A Year On: An Academic Perspective of the October 17 Uprising – Part II

In the second of our three-part series, LAU’s Dr. Sami Baroudi and Dr. Claudia Kozman weigh in on the momentum of the uprising and media uses respectively.

By Editorial Staff

The women were often at the forefront of the uprising. (Photography courtesy of Elias Moubarak)

Whatever hope for change the October 17 uprising may have inspired was shaken in 2020 by unforeseen crises and tragedies in Lebanon, from the COVID-19 pandemic to the horrendous August 4 explosion in the port of Beirut.

One year on, are the Lebanese people still holding out hope for reform or have these events taken the wind out of their sails? And are they united in their outlook on the revolution or do their uses of the media reveal otherwise?

Here, Dr. Sami Baroudi and Dr. Claudia Kozman of LAU’s School of Arts and Sciences re-examine the October 17 uprising in light of their analysis in the special supplement to our LAU Magazine & Alumni Bulletin.

Dr. Sami Baroudi, Professor of Political Science and International Affairs

One year into the October 17 uprising and Lebanon finds itself in the middle of a perfect storm. On top of a stagnant economy, business closures, massive job layoffs, and a fast depreciation in the value of the Lebanese pound, the country was afflicted in 2020 with the COVID-19 pandemic and the August 4 Beirut explosion.

The harsh economic and health situation has diminished the saliency of political issues, including the twin demands of fighting rampant corruption and the building of a secular and civil state. There is a growing feeling that the “October Revolution” has lost its momentum as it has failed to dislodge the inept and corrupt political elite that continues to hold on to power despite its internal squabbles, diminished authority and dwindling resources.

The only glimpse of hope is the “audacity of hope” ­– to use a term coined by former US President Barack Obama – of the Lebanese people. Our people, especially the youth, are determined to keep up the fight for an inclusive and non-sectarian state even if, under duress, they have had to suspend this fight in order to attend to more pressing matters, such as surviving.

The many Lebanese who were pushed to emigrate will not forgive the politicians who drove them out. They, and the ones who stayed, will continue to clamor for a reformed Lebanese polity where officials serve the people and not their narrow interests, or their pockets. In our globalized world, physical distance does not impact much the flow of ideas. Lebanon is only a tweet away irrespective of what country you landed in.

Reforming the electoral system remains the gateway to the gradual elimination of sectarianism. At the present time, the fight for electoral reform does not figure high on most people’s agendas. This will inevitably change once we get close to the next parliamentary elections, scheduled for 2022.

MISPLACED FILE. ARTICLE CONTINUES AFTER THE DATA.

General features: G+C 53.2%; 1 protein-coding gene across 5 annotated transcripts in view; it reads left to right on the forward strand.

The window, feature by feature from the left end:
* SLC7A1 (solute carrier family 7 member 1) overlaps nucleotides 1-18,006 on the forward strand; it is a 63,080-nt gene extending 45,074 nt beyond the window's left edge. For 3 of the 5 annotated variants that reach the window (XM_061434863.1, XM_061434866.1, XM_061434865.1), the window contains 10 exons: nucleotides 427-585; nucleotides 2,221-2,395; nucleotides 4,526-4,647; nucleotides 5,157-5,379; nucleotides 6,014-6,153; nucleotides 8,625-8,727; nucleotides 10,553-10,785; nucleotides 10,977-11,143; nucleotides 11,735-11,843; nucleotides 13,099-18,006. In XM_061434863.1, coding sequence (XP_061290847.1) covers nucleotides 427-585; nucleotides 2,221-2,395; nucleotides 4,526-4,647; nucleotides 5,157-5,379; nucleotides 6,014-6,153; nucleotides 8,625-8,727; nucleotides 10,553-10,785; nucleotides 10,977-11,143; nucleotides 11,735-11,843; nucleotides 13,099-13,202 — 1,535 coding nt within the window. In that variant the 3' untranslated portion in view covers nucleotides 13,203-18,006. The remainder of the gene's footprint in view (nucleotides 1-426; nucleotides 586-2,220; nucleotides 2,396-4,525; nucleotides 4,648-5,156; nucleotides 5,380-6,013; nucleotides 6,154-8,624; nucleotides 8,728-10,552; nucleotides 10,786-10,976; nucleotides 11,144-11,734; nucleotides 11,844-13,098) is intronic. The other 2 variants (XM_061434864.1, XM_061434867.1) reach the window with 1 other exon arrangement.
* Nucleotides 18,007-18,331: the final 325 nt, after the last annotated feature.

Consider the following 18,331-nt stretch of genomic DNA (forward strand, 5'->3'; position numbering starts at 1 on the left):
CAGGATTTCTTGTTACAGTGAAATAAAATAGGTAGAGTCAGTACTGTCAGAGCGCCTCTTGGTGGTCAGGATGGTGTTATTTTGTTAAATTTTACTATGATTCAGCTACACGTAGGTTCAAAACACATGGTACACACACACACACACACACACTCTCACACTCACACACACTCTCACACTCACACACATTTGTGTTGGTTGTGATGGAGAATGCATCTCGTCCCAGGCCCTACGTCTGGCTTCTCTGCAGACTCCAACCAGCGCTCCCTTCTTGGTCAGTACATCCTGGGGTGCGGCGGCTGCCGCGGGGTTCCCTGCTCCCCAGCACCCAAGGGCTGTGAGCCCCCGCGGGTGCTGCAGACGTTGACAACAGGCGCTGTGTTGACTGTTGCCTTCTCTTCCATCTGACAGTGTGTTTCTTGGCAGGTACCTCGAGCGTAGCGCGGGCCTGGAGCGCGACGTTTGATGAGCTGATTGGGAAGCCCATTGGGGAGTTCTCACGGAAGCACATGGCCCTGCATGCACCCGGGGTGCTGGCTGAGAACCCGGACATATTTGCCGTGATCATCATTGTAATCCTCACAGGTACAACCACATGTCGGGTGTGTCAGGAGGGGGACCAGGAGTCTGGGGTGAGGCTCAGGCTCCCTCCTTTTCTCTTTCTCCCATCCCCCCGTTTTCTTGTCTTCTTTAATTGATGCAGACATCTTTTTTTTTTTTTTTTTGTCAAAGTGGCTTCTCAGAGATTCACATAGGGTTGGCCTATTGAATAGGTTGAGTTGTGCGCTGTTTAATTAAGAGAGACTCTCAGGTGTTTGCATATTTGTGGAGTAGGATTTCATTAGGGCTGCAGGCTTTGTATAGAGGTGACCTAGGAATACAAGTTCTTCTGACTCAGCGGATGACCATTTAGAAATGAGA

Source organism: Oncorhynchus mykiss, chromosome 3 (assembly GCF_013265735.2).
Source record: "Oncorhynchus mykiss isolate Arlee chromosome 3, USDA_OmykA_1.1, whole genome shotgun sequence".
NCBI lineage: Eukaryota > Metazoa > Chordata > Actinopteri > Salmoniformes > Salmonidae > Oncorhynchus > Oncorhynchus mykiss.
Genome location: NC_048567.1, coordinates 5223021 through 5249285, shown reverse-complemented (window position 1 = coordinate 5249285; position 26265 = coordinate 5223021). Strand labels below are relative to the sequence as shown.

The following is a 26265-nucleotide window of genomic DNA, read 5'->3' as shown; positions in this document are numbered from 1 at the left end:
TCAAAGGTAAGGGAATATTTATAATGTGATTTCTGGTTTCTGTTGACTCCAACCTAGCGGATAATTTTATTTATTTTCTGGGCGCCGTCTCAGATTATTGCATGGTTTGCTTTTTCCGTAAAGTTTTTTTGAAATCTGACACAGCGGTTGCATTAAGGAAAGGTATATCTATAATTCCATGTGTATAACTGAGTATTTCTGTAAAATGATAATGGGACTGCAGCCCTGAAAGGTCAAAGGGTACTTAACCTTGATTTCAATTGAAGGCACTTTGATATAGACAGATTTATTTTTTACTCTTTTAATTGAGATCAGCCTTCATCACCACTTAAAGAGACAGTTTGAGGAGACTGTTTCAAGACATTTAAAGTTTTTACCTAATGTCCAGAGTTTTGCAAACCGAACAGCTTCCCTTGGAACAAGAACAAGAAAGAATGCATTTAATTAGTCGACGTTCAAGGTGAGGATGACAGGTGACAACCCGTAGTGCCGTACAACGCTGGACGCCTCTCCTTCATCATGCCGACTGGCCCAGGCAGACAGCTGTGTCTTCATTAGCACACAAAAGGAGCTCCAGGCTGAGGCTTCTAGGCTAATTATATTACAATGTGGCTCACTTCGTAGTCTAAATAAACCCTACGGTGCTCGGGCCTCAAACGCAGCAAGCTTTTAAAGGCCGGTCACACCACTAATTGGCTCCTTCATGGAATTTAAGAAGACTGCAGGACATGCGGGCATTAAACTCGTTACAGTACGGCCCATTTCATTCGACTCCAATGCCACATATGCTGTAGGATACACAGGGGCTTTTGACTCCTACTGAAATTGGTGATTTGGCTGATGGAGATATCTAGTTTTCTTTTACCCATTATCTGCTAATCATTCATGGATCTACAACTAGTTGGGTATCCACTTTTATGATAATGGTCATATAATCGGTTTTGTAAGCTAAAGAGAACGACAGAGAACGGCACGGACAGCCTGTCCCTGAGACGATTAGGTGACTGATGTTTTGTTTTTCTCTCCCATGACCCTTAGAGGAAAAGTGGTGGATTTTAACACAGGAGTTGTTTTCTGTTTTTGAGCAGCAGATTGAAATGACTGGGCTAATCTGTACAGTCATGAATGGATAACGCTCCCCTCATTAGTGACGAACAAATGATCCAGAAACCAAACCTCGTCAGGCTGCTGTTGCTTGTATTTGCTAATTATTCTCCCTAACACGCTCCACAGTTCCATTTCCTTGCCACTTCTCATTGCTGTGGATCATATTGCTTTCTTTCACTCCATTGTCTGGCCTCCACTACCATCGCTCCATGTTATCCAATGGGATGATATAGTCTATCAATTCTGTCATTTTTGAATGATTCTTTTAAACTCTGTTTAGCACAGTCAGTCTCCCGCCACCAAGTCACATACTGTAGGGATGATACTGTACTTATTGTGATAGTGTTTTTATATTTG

The start of the long uphill battle to eliminate sectarianism might have been delayed but the battle will be eventually waged.  

Dr. Claudia Kozman, Assistant Professor of Multimedia Journalism

What we witnessed last year with regard to the role that citizens played in the dissemination of information during the uprising has been corroborated by the study Dr. Jad Melki and I conducted in Lebanon.

The survey of a nationally representative sample of 1,000 Lebanese citizens revealed that people engaged in selection bias in exposing themselves to the news, avoiding others, and sharing news on social media. Supporters of the protests consumed television news that aligned with their attitudes toward the protests, whereas those who opposed the protests were more likely to consume anti-protest news.

More so, we found evidence for selective avoidance. This means that people were not only selective in their choice of news to watch, but also avoided those who did not share their attitudes by either unfriending/unfollowing, hiding/deleting a post or a comment, or blocking/reporting such posts.

Our data also revealed that supporters of the protests were more likely than others to share protest news on the four social media networks we asked them about: Facebook, WhatsApp, Instagram, and Twitter. Interestingly, we found a relationship between strong attitudes toward the protests, selective sharing and selective avoidance, suggesting that people who supported the protests were more likely than others to share pro-protests news on social media, while avoiding news that opposed their beliefs.

Taken together, these findings indicate that protest supporters played a significant civic role, both online and offline. Their strong support of the protests was linked to a higher likelihood of participation in the protests (offline civic engagement), while their online activities of selective sharing and avoidance meant that they created filter bubbles that magnified the frequency of pro-protest news through selective sharing.

More perspectives from our faculty will follow soon in the third and final part of the series.